9. The method of claim 7 wherein step (a)(I) includes forming grooves in the bonding surface of the yoke.
10. The method of claim 7 wherein step (a) includes (a)(I) providing features continuously along the bonding surface.
11. A method for attaching a voice coil to the yoke of an actuator assembly a disc drive, the voice coil being part of a voice coil motor for moving the actuator assembly, the method comprising steps of:
(a) roughening the bonding surface of the yoke which includes forming a first set of grooves in the bonding surface of the yoke and forming a second set of grooves in the bonding surface of the yoke, the first set of grooves transverse to the second set of grooves;
(b) applying an adhesive to one of the voice coil or the bonding surface; and
(c) placing the voice coil into contact with the bonding surface of the yoke.
Description
RELATED APPLICATION

This application claims the benefit of U.S. Provisional Application Serial No. 60/137,748, filed Jun. 4, 1999 under 35 U.S.C. 119(e).

FIELD OF THE INVENTION

The present invention relates to the field of mass storage devices. More particularly, this invention relates to an actuator of a disc drive.

BACKGROUND OF THE INVENTION

One key component of any computer system is a device to store data. Computer systems have many different places where data can be stored. One common place for storing massive amounts of data in a computer system is on a disc drive. The most basic parts of a disc drive are a disc that is rotated, an actuator that moves a transducer to various locations over the disc, and electrical circuitry that is used to write and read data to and from the disc. The disc drive also includes circuitry for encoding data so that it can be successfully retrieved and written to the disc surface. A microprocessor controls most of the operations of the disc drive as well as passing the data back to the requesting computer and taking data from a requesting computer for storing to the disc.

The transducer is typically placed on a small ceramic block, also referred to as a slider, that is aerodynamically designed so that it flies over the disc. The slider is passed over the disc in a transducing relationship with the disc. Most sliders have an air-bearing surface (“ABS”) which includes rails and a cavity between the rails. When the disc rotates, air is dragged between the rails and the disc surface causing pressure, which forces the head away from the disc. At the same time, the air rushing past the cavity or depression in the air bearing surface produces a negative pressure area. The negative pressure or suction counteracts the pressure produced at the rails. The slider is also attached to a load spring which produces a force on the slider directed toward the disc surface. The various forces equilibrate so the slider flies over the surface of the disc at a particular desired fly height. The fly height is the distance between the disc surface and the transducing head, which is typically the thickness of the air lubrication film. This film eliminates the friction and resulting wear that would occur if the transducing head and disc were in mechanical contact during disc rotation. In some disc drives, the slider passes through a layer of lubricant rather than flying over the surface of the disc.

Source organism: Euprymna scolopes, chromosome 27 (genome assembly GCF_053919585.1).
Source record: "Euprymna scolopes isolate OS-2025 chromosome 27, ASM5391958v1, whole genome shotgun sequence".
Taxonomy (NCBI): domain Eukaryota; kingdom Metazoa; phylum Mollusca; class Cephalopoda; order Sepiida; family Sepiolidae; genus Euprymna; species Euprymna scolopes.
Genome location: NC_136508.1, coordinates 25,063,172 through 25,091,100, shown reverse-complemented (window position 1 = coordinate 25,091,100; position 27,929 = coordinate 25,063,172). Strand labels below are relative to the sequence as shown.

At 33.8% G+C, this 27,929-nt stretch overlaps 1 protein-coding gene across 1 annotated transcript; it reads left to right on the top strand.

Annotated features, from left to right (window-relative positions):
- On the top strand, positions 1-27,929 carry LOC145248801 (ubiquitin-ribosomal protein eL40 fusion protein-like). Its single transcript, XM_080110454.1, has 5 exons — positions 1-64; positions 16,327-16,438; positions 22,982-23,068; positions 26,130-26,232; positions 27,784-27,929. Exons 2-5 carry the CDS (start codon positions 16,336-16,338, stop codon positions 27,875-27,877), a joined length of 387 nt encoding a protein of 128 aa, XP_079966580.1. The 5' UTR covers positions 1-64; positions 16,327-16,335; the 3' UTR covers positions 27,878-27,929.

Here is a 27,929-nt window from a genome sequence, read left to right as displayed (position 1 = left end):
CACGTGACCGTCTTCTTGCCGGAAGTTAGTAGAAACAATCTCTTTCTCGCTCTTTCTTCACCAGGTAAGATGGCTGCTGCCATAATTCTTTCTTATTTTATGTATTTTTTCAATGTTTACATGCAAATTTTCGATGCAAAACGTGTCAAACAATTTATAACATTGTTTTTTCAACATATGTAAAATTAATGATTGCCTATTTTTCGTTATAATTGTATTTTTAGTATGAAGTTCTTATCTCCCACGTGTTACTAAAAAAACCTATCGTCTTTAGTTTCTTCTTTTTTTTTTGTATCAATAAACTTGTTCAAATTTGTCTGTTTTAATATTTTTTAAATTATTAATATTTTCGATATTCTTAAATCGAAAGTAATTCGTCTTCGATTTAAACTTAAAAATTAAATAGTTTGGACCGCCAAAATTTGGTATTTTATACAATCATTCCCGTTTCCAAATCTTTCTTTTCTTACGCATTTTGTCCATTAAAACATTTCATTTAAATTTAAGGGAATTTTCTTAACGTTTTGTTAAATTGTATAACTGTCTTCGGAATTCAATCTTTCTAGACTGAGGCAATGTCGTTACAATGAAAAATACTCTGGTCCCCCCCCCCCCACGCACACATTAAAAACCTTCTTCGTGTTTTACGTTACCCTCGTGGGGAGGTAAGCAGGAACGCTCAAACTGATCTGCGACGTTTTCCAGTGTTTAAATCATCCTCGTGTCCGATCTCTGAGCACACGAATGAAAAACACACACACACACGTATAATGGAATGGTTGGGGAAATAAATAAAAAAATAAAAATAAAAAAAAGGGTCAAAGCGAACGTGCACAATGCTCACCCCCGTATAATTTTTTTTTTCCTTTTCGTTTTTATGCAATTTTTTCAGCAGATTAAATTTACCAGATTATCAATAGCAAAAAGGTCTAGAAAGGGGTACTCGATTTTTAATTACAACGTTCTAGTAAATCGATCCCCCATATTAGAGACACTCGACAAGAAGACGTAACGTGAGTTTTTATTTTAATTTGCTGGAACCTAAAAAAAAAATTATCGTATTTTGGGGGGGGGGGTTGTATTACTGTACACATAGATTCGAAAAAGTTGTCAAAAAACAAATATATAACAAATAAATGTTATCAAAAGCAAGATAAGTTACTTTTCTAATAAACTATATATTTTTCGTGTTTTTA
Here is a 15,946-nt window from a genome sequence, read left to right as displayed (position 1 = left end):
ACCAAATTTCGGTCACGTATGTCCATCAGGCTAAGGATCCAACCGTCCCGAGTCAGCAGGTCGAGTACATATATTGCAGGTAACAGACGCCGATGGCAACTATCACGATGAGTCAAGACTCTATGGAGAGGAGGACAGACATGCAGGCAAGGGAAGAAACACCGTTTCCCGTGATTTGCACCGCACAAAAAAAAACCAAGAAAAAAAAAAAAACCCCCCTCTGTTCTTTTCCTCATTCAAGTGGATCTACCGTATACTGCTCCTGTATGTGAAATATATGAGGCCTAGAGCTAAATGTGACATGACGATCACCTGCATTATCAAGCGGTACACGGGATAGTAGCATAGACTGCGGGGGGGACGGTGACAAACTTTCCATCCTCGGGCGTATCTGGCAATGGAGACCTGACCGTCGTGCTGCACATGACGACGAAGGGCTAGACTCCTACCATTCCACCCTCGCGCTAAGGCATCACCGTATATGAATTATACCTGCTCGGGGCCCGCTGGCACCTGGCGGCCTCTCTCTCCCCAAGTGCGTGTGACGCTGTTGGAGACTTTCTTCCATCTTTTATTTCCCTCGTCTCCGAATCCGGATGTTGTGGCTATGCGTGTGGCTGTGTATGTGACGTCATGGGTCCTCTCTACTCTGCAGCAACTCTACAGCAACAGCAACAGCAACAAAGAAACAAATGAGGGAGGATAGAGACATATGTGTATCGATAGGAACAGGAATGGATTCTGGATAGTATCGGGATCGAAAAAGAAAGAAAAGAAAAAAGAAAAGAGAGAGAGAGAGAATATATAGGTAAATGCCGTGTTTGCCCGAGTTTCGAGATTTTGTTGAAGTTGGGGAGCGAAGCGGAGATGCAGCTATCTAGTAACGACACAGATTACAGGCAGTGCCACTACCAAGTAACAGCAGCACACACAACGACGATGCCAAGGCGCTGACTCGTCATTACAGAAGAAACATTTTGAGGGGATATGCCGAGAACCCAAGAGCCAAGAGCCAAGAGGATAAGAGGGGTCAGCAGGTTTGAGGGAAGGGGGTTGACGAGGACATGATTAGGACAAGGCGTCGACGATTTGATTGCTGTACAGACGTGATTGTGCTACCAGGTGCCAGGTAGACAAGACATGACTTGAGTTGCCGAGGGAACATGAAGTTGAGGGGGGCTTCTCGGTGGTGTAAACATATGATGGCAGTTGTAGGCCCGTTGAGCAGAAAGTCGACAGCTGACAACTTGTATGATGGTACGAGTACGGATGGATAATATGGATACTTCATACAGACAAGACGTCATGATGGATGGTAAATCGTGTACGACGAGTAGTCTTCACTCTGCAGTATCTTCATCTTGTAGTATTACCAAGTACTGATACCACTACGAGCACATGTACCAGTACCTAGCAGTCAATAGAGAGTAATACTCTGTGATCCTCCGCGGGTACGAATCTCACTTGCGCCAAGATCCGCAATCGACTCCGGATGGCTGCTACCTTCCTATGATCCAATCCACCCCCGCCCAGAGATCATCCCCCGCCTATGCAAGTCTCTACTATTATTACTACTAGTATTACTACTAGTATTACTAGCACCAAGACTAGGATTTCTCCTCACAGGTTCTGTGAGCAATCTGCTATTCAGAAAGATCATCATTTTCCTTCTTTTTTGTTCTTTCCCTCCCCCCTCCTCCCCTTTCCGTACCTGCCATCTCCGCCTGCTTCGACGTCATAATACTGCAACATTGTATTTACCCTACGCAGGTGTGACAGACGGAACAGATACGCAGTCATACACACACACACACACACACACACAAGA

Information representative of data is stored on the surface of the storage disc. Disc drive systems read and write information stored on tracks on storage discs. Transducers, in the form of read/write heads attached to the sliders, located on both sides of the storage disc, read and write information on the storage discs when the transducers are accurately positioned over one of the designated tracks on the surface of the storage disc. The transducer is also said to be moved to a target track. As the storage disc spins and the read/write head is accurately positioned above a target track, the read/write head can store data onto a track by writing information representative of data onto the storage disc. Similarly, reading data on a storage disc is accomplished by positioning the read/write head above a target track and reading the stored material on the storage disc. To write on or read from different tracks, the read/write head is moved radially across the tracks to a selected target track. The data is divided or grouped together on the tracks. In some disc drives, the tracks are a multiplicity of concentric circular tracks. In other disc drives, a continuous spiral is one track on one side of a disc drive. Servo feedback information is used to accurately locate the transducer. The actuator assembly is moved to the required position and held very accurately during a read or write operation using the servo information.